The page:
Prepare your yard for winter

Cleaning up leaves and sticks before winter is the first step to good yard maintenance

Soon, a wintery blanket of snow and ice will cover our yards. Now is the time to run through the check-list of fall yard maintenance items before it's too late.

  • Remove leaves and sticks from garden beds, lawns and other areas of the yard.
  • Remove annuals and other seasonal plants.
  • Cut down perennials after several killing frosts.
  • Divide perennials and remove unwanted plants from the garden.
  • Mulch around the base of tender perennials and plants that need extra insulation during the winter. Mulch beds with compost, leaf humus or Sweet Peet.
  • Dig and store tender perennials, tubers and summer bulbs.
  • Cut the lawn until the air temperatures are consistently below 50 degrees F. Don’t leave the lawn tall going into winter.
  • Apply the last round of lawn fertilizer when temperatures are below 50 degrees F; this will help root development and prepare the grass for spring growth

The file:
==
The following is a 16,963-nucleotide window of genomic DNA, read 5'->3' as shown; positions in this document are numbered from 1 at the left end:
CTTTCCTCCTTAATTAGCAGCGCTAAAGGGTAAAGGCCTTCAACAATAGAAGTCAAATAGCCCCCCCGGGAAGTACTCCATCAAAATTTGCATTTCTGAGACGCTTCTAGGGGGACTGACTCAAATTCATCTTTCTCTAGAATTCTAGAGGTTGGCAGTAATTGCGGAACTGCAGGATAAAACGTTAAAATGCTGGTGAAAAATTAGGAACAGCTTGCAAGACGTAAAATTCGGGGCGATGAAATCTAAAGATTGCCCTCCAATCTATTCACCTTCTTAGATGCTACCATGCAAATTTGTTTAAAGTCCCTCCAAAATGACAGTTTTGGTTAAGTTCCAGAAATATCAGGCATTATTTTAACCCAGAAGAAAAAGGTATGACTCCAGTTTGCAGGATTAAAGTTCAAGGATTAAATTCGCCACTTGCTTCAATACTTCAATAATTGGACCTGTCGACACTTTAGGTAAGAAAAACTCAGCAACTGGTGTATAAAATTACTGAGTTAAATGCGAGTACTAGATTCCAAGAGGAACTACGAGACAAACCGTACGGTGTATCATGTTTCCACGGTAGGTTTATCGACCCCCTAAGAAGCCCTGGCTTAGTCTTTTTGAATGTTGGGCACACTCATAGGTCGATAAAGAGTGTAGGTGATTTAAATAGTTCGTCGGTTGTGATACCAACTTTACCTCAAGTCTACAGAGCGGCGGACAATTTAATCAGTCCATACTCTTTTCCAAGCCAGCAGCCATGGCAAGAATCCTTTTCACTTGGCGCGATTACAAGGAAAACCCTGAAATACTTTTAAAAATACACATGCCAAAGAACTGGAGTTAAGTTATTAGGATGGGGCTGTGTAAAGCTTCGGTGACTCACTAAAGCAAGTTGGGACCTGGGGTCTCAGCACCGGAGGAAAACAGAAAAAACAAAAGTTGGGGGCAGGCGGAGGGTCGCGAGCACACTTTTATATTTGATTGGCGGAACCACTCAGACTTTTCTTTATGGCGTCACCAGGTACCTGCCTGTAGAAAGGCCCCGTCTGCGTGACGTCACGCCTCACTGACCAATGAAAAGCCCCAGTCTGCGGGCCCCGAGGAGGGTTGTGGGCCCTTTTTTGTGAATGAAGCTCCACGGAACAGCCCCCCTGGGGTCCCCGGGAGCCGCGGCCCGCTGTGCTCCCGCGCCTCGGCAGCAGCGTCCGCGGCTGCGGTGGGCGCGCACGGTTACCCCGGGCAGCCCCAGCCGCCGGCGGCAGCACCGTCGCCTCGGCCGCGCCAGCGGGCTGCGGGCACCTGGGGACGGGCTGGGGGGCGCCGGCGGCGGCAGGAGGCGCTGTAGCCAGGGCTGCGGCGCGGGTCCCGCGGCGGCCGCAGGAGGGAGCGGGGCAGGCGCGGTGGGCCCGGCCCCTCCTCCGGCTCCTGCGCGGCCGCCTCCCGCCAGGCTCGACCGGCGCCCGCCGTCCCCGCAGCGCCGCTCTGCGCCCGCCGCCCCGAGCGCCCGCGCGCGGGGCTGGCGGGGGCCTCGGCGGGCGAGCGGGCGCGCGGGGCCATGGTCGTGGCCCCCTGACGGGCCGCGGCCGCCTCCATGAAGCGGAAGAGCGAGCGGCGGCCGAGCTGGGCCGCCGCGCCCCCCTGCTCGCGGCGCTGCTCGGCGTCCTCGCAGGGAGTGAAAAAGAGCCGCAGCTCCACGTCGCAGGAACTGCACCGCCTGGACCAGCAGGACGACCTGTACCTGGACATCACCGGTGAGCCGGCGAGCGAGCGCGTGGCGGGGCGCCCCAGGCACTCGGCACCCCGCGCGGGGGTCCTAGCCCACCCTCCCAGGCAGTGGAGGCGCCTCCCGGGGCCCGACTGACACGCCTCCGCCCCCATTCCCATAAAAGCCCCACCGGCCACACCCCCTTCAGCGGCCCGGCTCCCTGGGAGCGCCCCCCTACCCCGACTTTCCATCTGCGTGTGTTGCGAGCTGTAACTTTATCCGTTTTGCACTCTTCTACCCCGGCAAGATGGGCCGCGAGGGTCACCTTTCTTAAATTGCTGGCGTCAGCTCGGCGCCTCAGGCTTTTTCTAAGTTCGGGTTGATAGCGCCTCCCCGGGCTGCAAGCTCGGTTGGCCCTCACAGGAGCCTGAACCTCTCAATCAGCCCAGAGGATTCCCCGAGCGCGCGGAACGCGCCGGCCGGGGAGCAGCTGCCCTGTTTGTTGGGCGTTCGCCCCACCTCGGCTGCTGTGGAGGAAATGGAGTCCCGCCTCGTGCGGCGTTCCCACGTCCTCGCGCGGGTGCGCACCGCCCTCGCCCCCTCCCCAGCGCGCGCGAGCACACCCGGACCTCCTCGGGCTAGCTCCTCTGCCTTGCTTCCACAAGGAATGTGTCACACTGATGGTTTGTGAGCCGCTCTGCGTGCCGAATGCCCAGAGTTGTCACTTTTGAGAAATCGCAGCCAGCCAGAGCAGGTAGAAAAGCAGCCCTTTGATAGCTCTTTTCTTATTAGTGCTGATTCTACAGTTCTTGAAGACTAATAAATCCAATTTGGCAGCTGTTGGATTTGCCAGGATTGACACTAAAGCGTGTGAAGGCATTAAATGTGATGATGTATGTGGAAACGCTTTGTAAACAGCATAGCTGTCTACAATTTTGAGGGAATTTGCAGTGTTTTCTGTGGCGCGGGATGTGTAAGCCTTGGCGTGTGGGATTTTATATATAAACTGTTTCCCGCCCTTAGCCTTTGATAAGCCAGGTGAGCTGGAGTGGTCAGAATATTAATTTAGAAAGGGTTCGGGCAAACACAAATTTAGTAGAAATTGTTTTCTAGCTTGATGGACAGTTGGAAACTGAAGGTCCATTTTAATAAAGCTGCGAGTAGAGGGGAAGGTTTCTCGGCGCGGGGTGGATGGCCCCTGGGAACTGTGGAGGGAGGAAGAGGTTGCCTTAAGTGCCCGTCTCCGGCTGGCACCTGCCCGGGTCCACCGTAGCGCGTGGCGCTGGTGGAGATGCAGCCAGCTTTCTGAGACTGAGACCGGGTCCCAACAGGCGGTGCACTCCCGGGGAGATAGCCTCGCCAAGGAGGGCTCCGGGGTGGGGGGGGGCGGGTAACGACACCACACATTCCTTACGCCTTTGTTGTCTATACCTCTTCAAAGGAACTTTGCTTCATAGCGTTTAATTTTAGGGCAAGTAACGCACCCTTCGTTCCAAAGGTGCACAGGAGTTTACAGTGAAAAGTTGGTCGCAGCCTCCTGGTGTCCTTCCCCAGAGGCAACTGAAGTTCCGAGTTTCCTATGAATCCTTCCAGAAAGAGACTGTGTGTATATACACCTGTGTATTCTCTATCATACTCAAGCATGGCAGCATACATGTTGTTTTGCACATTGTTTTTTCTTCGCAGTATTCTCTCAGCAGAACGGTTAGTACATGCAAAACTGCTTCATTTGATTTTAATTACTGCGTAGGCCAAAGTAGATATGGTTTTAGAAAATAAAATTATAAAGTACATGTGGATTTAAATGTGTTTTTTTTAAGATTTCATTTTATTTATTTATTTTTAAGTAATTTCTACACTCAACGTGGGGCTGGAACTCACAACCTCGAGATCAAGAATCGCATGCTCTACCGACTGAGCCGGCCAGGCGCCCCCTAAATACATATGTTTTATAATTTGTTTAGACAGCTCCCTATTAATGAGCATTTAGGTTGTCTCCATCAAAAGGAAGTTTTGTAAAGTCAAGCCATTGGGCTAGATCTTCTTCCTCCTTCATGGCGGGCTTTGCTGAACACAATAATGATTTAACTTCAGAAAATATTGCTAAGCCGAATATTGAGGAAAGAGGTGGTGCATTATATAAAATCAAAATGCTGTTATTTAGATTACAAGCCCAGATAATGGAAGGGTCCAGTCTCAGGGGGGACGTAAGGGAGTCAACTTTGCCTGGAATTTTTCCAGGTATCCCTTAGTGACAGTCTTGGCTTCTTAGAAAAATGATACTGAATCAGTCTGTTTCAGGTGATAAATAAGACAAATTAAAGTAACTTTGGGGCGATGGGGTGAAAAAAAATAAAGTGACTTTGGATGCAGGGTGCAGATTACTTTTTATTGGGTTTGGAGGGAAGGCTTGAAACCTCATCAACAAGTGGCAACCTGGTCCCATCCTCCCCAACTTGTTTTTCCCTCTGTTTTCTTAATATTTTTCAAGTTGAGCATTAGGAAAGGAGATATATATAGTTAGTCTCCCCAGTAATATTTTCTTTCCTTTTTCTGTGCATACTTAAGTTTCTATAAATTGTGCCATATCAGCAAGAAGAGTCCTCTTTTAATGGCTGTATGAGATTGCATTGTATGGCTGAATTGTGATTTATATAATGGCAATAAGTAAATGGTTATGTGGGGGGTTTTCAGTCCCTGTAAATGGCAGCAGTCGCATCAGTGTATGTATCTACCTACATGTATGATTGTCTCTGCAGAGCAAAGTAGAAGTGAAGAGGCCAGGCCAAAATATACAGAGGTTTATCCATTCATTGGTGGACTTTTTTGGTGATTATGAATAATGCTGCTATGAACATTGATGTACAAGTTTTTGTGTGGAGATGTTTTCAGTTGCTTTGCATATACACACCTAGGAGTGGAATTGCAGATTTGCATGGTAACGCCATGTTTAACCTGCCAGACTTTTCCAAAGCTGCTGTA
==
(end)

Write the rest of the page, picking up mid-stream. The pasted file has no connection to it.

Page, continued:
• Plant spring flowering bulbs before the ground freezes.
  • Turn off in-ground irrigation systems, drain and blow out the system.
  • Drain and winterize water features. Empty, clean and store bird baths.
  • Empty clay pots; store them in a covered, dry location for winter.
  • Stop feeding the fish in the water features.
  • Clean out catch basins, drains and window wells. (Better now than when they’re backed up!)
  • Re-edge garden beds; this will make it easier in the spring to reestablish the edges.
  • Water plants one last time before coiling up the hoses, particularly evergreen plants (rhododendron, holly, azaleas, conifers, etc.).
  • Spray anti-desiccant on plants, particularly broadleaved evergreens that are exposed to winter winds.
  • Inspect outdoor lighting, replace bulbs as needed. Adjust timer as necessary.
  • Stack fire wood up off the ground, cover with a tarp to keep dry.
  • Prune plants now only for clearance along driveways, walks and buildings or to remove any damaged or diseased plant parts. Holdoff on major pruning until late winter and early spring.
Good sanitation is important to maintaining a healthy landscape. By cleaning up leaves and dead plant parts you will minimize the potential for recurring disease issues. A clean landscape also minimizes places that rodents and other pests can hide.

For a comprehensive season-by-season check list of lawn and garden to-do’s, email or visit:

Douglas Freer is a Cleveland Heights native and is the owner of Lawn Lad, Inc., which provides residential landscape services in the Heights area. 216-371-1935 or

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Volume 1, Issue 8, Posted 6:01 PM, 10.25.2008